MLK, Jr. maximized Rosa Parks’ sacrifice

Special to the S-E

The life of Martin Luther King Jr. is commemorated Jan. 16, but it takes vast numbers of people to boost the effectiveness of such a leader. Two of those people were Claudette Colvin and the better-known Rosa Parks, both from Alabama.

Colvin was 15 in March of 1955 when she paid her bus fare to go home from high school. The white kids had free bus rides home.

At her blacks-only school, students were immersed in Negro History Month, most recently studying Harriet Tubman and Sojourner Truth. As a runaway slave, Tubman had freed more than 70 slaves using the secretive Underground Railroad. And Truth, a former slave, was an abolitionist and women’s rights activist.


Classroom discussions had included routine legal discrimination and segregation experienced by the students, such as not being allowed to go to white drinking fountains, white restrooms, white schools, white hospitals, or white restaurants, and prohibitions against trying clothes on before buying. (Those Jim Crow laws began in 1876 and ended with the Civil Rights Act of 1964 and the Voting Rights Act of 1965.)

So when the bus driver told Colvin to move further back in the bus so a white passenger could have her conveniently located seat, Colvin resisted. She informed the driver that she had paid her fare and it was her Constitutional right to stay in her seat.

Later, she recalled that, “It felt like Soujourner Truth was on one side pushing me down and Harriet Tubman was on the other side of me pushing me down.
“I couldn’t get up.”

The bus driver called police, and two officers arrived to arrest her. She was alarmed when one officer sat in the back of the squad car with her and both officers made lewd comments. But they arrived at the adult jail, where she was not allowed to make a call, and where she had no idea if family even knew where she was.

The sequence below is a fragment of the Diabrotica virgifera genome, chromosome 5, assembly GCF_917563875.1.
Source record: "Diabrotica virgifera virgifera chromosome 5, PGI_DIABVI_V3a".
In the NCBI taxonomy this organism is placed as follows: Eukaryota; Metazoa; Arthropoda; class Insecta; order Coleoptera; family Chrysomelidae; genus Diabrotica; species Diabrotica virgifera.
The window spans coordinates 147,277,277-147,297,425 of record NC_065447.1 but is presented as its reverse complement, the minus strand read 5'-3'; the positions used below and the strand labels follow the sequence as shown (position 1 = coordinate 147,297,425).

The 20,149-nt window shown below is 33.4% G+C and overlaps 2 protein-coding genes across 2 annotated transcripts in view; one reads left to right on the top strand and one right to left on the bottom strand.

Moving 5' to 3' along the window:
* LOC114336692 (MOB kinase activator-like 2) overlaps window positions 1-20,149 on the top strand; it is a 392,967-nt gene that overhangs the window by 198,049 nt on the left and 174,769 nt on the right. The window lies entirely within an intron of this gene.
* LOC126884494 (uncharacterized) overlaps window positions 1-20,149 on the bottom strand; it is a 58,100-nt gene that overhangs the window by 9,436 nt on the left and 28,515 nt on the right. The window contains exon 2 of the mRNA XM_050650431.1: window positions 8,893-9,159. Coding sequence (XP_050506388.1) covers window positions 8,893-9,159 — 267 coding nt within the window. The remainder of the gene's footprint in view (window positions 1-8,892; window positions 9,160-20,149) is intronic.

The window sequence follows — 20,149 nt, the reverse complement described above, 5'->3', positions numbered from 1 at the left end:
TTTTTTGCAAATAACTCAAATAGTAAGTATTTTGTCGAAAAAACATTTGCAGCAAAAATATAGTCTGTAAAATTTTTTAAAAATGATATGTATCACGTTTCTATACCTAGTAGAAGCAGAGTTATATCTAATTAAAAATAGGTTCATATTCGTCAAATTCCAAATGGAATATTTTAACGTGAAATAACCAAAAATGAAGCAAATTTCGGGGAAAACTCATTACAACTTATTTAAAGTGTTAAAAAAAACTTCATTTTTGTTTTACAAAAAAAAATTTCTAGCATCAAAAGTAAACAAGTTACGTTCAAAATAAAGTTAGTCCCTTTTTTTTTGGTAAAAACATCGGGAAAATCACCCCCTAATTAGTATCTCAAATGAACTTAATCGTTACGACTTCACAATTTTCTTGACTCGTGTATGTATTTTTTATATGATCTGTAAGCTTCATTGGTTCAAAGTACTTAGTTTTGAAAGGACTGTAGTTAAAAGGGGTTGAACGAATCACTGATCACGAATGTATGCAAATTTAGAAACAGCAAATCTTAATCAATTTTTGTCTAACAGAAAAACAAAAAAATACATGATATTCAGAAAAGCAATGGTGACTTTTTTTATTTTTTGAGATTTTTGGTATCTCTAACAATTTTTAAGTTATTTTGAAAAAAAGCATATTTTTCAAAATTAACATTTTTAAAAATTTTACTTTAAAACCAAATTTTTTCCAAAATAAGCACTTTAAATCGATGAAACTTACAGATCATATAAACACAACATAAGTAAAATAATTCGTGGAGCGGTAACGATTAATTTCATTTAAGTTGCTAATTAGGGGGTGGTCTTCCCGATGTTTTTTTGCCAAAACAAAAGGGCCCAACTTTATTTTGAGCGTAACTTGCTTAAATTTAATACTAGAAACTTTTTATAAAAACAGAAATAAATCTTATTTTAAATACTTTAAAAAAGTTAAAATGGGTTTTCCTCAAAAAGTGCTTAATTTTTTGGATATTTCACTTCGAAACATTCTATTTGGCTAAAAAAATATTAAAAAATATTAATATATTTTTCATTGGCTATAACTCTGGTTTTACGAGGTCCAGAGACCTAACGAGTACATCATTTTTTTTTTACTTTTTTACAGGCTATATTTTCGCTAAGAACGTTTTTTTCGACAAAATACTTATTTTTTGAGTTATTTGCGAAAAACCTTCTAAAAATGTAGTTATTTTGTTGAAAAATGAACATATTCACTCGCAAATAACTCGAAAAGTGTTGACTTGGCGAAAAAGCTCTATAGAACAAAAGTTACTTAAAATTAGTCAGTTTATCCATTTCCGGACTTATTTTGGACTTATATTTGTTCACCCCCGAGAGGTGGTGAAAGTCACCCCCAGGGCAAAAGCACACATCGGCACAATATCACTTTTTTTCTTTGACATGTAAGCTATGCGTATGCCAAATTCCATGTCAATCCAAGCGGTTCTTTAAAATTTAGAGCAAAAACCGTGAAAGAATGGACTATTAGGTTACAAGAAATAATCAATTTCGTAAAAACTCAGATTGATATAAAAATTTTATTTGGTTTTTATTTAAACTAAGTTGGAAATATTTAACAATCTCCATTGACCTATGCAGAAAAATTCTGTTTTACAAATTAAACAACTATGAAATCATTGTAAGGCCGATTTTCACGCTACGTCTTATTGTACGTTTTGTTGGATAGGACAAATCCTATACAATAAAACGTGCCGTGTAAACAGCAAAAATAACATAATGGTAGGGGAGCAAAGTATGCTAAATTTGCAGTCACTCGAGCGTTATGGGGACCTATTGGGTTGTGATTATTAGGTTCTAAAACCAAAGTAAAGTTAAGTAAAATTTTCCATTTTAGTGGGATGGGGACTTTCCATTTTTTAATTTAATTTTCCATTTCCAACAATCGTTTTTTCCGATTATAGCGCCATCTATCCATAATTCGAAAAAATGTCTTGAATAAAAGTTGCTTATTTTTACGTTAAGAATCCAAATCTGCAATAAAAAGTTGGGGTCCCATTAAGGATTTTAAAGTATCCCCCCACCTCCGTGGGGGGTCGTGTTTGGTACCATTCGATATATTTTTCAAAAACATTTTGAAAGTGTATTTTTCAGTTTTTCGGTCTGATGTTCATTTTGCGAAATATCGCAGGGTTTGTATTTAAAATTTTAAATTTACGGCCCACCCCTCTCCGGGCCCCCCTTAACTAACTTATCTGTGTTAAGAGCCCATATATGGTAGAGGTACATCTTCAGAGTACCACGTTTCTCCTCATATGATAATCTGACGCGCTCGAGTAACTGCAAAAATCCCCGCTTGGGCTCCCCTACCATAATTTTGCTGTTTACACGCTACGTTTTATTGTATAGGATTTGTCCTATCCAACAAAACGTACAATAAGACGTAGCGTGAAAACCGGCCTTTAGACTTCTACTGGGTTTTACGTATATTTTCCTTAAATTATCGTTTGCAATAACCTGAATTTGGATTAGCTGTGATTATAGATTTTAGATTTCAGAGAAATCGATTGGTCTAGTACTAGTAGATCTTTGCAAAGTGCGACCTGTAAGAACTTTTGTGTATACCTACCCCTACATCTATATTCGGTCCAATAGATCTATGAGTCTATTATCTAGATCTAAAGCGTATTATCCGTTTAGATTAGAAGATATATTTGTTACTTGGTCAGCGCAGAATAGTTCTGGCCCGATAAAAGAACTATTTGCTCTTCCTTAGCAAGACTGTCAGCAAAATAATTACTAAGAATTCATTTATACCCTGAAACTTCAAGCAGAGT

The neighborhood grapevine did know; Colvin was bailed out that night by a church pastor.

Challenge’s law

“But I was afraid that night,” she recalls. “I had stood up to a white bus driver and two white cops. I had challenged the bus law. There had been lynching’s and cross burnings for that kind of thing.”

Her entire neighborhood kept an armed and uneasy watch.

Three other women joined Colvin in a successful lawsuit against the bus segregation laws, in the 1956 Browder vs. Gayle case.

Nine months after Colvin’s “disobedience,” the quiet and dignified Rosa Parks, age 42, had her own “not going to take it anymore” moment.

Many have said she was tired from a long day at work, where she ironed clothes all day in the basement of a department store. Her own story is a bit different.

“The only tired I was…was tired of giving in.”

When a white person wanted her seat on the bus, a seat in the Negro section, she too resisted the bus driver’s demand to move.

She told him, simply, “No.” When the driver threatened to have her arrested, Parks said, “You may do that.” Three others had been asked to move, and did so reluctantly.
It was Parks who did not give in.

The police officer arrived and asked her why she would not move. Parks asked him, “Why do you all push us around?”

It wasn’t what the officer expected, and he admitted, “I don’t know…But the law is the law and you’re under arrest.” She was charged with disorderly conduct.